Zachary Ryan Snow filed suit against the U.S. Marine Corps and recruiters Sgt. Compton and Sgt. Esquibel on June 28 in the Eastern District of Texas, Sherman Division.
Snow entered the USMC's Delayed Entry/Enlistment Program on Oct. 10, 2008. The program has a nonpay status and Snow was not entitled to any benefits or privileges.
Under the supervision of the Marine Corps, Snow participated in vigorous physical activity and instruction on July 9, 2009, in Denton.
"The temperature in Denton reached or exceeded 100 degrees Farenheit that day," the suit states.
Due to the high temperature, Snow claims he suffered a massive heat stroke and liver damage and had to be hospitalized.
Two thoughts: Snow's attorneys, Evan Lane Shaw and Colby Vokey of Dallas, claim the Corps was negligent for failing to follow its "Operational Risk Management and Heat Injury Prevention Program," for failing to ascertain that Snow was a "disgusting fatbody," and for failing to follow "orders to weed out all non-hackers who do not pack the gear to serve in my beloved Corps."
Well I made up that last part. Anything for a Gunnery Sergeant Hartman quote, you know. In fact:
Where was I? Oh. The lawsuit!
First, Snow is going to have a high hurdle to leap in order to get over the Feres doctrine, a draconian rule that prevents even inactive reservists from suing VA doctors for malpractice. The rule is good public policy in general, as we can't have soldiers suing generals for negligent command decisions and the like, but it's tripped many a soldier suing the government for negligence that seems utterly unrelated to service.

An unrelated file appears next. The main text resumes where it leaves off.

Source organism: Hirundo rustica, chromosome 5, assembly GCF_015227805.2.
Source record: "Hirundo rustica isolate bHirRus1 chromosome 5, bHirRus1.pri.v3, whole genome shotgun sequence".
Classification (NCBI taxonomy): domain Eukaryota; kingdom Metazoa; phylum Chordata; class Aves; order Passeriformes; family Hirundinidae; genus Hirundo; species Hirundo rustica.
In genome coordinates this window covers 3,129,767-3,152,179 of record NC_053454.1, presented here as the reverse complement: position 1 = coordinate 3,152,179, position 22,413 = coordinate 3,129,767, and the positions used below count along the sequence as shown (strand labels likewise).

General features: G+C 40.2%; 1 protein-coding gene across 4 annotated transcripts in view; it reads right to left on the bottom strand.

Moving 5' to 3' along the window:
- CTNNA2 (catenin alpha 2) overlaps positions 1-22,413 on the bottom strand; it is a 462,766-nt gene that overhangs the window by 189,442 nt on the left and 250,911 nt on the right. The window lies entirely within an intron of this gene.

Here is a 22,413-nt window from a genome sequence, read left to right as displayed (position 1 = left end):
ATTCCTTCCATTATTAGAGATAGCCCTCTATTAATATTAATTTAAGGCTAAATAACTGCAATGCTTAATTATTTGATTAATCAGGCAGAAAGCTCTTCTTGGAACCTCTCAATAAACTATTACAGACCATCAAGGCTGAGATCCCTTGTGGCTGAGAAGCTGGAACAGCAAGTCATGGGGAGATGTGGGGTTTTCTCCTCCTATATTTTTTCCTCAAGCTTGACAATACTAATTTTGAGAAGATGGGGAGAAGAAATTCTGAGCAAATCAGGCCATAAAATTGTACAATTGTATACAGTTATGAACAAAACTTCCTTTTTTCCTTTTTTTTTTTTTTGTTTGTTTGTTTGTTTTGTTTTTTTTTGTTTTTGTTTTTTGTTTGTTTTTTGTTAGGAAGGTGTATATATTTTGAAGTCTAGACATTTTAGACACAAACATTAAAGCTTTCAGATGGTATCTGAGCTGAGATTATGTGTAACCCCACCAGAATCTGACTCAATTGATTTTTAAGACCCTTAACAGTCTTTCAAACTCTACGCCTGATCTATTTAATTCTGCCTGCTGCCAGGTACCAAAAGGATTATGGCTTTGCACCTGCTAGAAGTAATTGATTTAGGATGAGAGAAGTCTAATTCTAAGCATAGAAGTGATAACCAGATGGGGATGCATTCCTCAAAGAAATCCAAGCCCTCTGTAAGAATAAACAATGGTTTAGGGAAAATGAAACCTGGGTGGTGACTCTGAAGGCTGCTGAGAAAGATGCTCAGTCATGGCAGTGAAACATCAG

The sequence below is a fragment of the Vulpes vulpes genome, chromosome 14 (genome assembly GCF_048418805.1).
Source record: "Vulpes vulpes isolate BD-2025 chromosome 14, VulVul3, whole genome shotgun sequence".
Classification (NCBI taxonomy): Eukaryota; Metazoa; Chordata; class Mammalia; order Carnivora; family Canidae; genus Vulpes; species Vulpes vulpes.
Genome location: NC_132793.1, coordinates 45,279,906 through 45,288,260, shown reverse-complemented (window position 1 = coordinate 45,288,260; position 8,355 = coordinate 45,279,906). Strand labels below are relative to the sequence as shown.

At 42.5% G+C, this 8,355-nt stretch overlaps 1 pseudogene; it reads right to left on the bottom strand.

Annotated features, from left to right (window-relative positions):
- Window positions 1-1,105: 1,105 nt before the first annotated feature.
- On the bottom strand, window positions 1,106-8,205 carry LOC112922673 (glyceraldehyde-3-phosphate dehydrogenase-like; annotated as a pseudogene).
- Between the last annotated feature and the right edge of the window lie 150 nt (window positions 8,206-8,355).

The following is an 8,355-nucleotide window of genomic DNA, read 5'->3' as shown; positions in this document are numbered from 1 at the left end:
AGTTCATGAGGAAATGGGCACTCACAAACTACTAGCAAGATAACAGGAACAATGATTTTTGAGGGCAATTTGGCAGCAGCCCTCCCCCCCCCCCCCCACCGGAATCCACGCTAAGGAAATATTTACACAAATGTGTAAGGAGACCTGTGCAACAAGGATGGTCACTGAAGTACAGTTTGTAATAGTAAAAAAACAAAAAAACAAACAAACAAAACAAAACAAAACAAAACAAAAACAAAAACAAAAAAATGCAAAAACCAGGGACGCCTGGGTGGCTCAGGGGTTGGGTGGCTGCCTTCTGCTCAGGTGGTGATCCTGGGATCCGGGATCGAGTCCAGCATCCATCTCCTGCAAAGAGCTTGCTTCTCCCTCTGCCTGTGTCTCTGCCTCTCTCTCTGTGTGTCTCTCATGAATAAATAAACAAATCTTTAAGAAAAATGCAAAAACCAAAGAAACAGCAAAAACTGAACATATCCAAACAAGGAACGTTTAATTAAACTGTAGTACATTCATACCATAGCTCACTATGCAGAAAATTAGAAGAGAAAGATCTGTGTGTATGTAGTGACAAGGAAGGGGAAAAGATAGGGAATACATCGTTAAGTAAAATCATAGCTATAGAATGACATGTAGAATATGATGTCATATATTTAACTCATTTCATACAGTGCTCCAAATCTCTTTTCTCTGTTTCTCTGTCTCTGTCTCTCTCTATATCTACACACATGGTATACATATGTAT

But perhaps as importantly, Texas law, which will govern the substantive rather than procedural aspects of the case, includes the defense of contributory negligence. It utterly bars a claim in which the plaintiff is more than 50% responsible for his injuries. Now if I exercise to the point of heat stroke in the hot sun I'm 100% responsible, even if others told me it would be a good idea, or that I had to do it. But I'm not a Marine.
In pressing this suit, Snow will have to follow in the footsteps of that other great non-Marine, William Calley, that he was "just following orders" as he exercised himself into a froth. Given that, in order to escape the Feres doctrine, Snow's suit essentially alleges that he was not a Marine (not being paid, not on active duty, on delayed enlistment status), that may be a tall order to fill.
Edit: Thanks to commenter Brewdogmike for a correction as to Lieutenant Calley's status, which incidentally improves the post.